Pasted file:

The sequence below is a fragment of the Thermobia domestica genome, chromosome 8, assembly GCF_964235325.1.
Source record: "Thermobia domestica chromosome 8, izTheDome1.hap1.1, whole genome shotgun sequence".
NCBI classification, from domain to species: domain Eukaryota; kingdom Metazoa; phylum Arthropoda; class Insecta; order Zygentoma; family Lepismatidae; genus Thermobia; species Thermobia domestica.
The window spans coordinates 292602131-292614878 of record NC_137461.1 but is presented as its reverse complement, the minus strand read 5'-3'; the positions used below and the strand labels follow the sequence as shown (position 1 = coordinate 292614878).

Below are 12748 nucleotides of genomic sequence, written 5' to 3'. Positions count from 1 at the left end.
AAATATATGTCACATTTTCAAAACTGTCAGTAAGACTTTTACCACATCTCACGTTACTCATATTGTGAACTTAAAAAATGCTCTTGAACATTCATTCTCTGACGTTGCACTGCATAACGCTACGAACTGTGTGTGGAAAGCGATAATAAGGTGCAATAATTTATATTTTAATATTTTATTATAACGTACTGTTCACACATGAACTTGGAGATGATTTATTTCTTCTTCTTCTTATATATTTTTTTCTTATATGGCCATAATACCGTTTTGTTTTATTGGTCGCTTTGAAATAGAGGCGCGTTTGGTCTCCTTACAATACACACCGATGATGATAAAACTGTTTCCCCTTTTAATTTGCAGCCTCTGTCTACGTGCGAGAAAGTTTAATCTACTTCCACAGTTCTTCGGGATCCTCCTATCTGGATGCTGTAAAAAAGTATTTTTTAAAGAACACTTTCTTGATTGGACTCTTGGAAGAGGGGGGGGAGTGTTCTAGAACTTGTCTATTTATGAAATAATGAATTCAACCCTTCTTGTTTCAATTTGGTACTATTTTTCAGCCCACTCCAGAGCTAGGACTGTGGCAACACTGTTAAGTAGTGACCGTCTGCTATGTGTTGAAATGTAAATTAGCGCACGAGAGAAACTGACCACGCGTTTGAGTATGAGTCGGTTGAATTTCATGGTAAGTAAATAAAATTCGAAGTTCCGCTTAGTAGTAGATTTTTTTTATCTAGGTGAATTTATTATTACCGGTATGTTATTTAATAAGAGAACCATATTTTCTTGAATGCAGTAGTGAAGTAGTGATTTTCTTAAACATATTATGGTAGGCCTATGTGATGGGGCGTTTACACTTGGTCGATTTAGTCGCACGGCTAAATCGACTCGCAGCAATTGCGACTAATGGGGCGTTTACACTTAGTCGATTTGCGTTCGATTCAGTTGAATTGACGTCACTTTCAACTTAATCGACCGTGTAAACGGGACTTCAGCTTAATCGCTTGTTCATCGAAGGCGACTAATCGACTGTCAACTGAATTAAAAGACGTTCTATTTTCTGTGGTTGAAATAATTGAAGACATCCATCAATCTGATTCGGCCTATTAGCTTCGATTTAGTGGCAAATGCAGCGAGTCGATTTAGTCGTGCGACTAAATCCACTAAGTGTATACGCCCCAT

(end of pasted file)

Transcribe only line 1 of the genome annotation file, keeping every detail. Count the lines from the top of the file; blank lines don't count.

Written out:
The sequence below is a fragment of the Thermobia domestica genome, chromosome 8, assembly GCF_964235325.1.